The English patient

14th November 2003 at 00:00
Dorothy Walker discovers how an online guide helped a student study independently for her A-level

When Paula Blair's English teacher suddenly had to take leave from school, it could have proved a major setback for the 17-year-old. With her sights firmly set on taking an English degree, Paula had been looking forward to studying for A2 English Literature at Ashfield Girls' High School in Belfast. Luckily, she was quickly taken under the wing of Ashfield's principal and former English teacher Adeline Dinsmore.

Adeline met with Paula, the only English Literature student at Ashfield, once a week and created an online study guide for her, which gave her the resources and support to learn independently, using the internet.

Today, with an A-grade to her credit, Paula has embarked on her degree at Queen's University, Belfast. She says she's lucky to have to been able to learn online. "Adeline and I worked in partnership, and I felt I was entering the adult world by doing the course that way."

Adeline added Paula's study guide to the school's website in preparation for last year's autumn term. She was confident of the approach, having experienced its benefits almost a decade earlier in a flexible learning pilot at Belfast Model School for Girls. "The pilot was based on the principles of supported self-study, and even when funding for the pilot dried up, the English department continued to construct every new topic around those principles," she says. "The first idea is that the entire course is presented up front. The learner knows all the assessment objectives and tasks from the start, so there are no surprises lurking. You construct a study guide which is, in a sense, content-free because you are focusing on the activities that someone has to do in order to be able to say 'I know this', or 'I understand this'."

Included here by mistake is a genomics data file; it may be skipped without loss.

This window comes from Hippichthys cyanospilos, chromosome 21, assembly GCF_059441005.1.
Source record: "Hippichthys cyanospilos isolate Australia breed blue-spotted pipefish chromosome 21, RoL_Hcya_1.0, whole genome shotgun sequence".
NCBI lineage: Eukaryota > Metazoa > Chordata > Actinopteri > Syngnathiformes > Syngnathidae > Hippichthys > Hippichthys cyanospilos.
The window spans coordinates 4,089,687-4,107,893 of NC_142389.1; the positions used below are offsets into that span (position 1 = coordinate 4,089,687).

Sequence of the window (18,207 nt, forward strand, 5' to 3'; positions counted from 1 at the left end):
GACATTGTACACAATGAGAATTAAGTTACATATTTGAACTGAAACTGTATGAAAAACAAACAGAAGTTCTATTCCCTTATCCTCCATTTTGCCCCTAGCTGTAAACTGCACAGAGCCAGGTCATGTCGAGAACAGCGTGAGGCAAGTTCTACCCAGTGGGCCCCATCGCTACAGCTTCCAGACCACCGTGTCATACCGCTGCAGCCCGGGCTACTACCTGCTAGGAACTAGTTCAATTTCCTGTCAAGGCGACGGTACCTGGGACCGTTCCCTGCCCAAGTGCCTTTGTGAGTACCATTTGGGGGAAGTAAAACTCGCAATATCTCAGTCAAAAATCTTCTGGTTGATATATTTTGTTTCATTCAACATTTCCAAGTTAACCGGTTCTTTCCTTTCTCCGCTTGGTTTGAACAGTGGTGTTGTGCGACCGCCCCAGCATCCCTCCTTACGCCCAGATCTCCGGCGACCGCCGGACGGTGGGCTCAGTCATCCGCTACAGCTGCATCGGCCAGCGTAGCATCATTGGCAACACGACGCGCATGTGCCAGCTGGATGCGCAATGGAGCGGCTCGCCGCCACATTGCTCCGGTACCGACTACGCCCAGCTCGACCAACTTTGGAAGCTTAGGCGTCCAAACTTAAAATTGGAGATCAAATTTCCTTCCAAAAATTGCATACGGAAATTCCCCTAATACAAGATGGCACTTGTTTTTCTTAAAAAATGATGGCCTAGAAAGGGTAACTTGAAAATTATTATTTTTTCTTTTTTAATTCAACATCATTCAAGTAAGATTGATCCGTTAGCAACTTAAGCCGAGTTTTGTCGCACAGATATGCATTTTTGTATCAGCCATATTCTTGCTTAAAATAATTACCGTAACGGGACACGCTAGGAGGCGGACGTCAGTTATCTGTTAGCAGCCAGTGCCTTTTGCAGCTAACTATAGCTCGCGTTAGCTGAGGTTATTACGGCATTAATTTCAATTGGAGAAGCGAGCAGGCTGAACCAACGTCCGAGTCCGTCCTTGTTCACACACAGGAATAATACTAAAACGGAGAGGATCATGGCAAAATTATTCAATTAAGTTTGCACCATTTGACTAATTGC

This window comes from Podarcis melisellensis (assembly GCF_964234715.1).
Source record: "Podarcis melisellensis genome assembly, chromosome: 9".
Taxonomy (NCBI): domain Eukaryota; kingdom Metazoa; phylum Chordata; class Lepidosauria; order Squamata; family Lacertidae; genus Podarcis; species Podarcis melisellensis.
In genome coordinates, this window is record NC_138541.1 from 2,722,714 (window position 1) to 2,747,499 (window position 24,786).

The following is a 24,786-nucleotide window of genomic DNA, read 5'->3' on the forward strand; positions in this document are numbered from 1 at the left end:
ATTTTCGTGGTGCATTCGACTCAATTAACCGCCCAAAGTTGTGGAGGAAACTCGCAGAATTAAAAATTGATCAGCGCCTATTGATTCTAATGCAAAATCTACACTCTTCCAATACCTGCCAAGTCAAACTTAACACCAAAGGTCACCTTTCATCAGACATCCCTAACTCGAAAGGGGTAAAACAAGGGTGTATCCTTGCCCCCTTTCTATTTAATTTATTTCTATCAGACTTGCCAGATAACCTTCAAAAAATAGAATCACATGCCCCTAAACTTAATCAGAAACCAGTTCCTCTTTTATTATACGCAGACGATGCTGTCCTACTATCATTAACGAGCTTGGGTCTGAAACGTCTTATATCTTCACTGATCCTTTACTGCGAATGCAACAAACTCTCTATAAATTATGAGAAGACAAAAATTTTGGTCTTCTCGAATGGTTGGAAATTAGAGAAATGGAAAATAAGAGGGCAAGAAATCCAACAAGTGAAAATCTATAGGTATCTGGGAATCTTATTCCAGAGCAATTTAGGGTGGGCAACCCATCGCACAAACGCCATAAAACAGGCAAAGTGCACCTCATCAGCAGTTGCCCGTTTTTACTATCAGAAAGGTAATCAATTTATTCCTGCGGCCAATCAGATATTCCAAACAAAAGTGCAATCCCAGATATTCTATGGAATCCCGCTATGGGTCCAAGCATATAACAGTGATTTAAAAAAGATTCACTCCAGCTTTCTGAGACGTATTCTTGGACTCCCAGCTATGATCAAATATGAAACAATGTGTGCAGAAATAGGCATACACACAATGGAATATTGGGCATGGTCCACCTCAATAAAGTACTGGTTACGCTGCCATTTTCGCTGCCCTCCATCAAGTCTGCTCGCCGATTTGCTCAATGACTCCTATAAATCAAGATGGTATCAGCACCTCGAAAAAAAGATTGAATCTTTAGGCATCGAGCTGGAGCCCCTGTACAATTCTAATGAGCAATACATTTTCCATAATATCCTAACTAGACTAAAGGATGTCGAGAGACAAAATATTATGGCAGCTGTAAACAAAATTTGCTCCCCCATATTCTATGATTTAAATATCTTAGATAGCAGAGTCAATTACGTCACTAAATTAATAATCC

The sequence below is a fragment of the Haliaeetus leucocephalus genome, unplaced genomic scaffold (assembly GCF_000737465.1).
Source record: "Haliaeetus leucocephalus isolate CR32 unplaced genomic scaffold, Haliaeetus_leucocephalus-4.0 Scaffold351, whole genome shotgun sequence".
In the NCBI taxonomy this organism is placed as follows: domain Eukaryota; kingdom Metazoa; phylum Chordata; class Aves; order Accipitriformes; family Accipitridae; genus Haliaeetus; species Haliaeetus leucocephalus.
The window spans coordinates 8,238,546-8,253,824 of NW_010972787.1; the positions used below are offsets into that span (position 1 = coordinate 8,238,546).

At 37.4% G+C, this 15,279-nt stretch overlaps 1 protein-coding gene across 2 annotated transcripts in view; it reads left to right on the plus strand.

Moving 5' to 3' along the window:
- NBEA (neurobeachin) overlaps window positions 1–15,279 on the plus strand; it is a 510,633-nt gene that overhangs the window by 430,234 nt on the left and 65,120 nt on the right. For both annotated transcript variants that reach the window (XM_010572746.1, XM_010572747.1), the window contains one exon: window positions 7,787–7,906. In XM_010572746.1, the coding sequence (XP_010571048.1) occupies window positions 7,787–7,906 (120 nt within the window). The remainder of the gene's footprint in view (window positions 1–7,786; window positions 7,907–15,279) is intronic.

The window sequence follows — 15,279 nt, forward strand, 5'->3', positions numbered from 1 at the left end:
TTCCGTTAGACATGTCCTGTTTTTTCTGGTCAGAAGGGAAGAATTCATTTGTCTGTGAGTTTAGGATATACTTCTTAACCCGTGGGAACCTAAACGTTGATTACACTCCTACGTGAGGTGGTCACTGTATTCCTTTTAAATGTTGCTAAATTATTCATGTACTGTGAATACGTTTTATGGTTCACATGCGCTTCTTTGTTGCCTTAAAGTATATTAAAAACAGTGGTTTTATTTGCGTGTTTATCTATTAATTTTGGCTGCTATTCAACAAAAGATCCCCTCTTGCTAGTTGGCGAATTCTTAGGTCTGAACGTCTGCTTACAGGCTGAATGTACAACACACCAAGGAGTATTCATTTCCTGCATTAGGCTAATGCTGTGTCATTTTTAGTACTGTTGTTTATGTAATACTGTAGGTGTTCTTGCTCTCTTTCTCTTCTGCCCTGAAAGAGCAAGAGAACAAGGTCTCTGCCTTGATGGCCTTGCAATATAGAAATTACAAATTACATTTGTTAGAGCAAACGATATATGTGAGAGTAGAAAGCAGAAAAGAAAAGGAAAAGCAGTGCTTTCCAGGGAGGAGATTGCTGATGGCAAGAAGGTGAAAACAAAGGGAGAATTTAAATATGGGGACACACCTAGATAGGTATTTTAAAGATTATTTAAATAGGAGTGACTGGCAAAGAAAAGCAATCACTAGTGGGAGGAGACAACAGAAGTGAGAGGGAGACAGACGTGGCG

Paula's internally assessed coursework was to be a 1,500-word essay discussing the messages conveyed in Irish Short Stories, an anthology edited by Frank O'Connor. Adeline created a study guide featuring 10 activities. The first nine were designed as stepping stones towards the writing of the essay, and were also aimed at helping Paula prepare for exams. The activities ranged from the creation of a beginner's guide to the short story, to the preparation of a presentation on Irish attitudes and values as depicted in films, poetry, drama and prose.

Adeline added what she calls "helplines" - tips and pointers to information that can help with a specific task. One helpline explores how language is used to invite the reader to share a particular point of view - the literary equivalent of selecting camera angles, such as long-shots or close-ups, in cinematic work. Another introduces the idea of symbolism and how it works in literature, which is an essential concept for understanding the Irish Short Stories collection.

Adeline also created a list of resources, many of which were web-based. "I encouraged Paula to find more references, which she did. The internet is a very powerful tool for shifting the emphasis from the teacher to the learner," she says. "It is just fantastic to be able to talk to the person who wrote what you are reading, and tap into expertise at the touch of a button."

Paula used an online form to keep a record of her reading, noting her thoughts on plots, themes, characters and language. She also emailed a regular learning log to Adeline, which summarised the reading, writing and research she was engaged in, and any areas where she needed help. "I emailed Adeline frequently - at least once a week - because I was constantly working, most of the time on things beyond the set activities," Paula explains. "I would read something and email what I thought about it, and she would email back, usually the same night, so it felt like we were making progress together.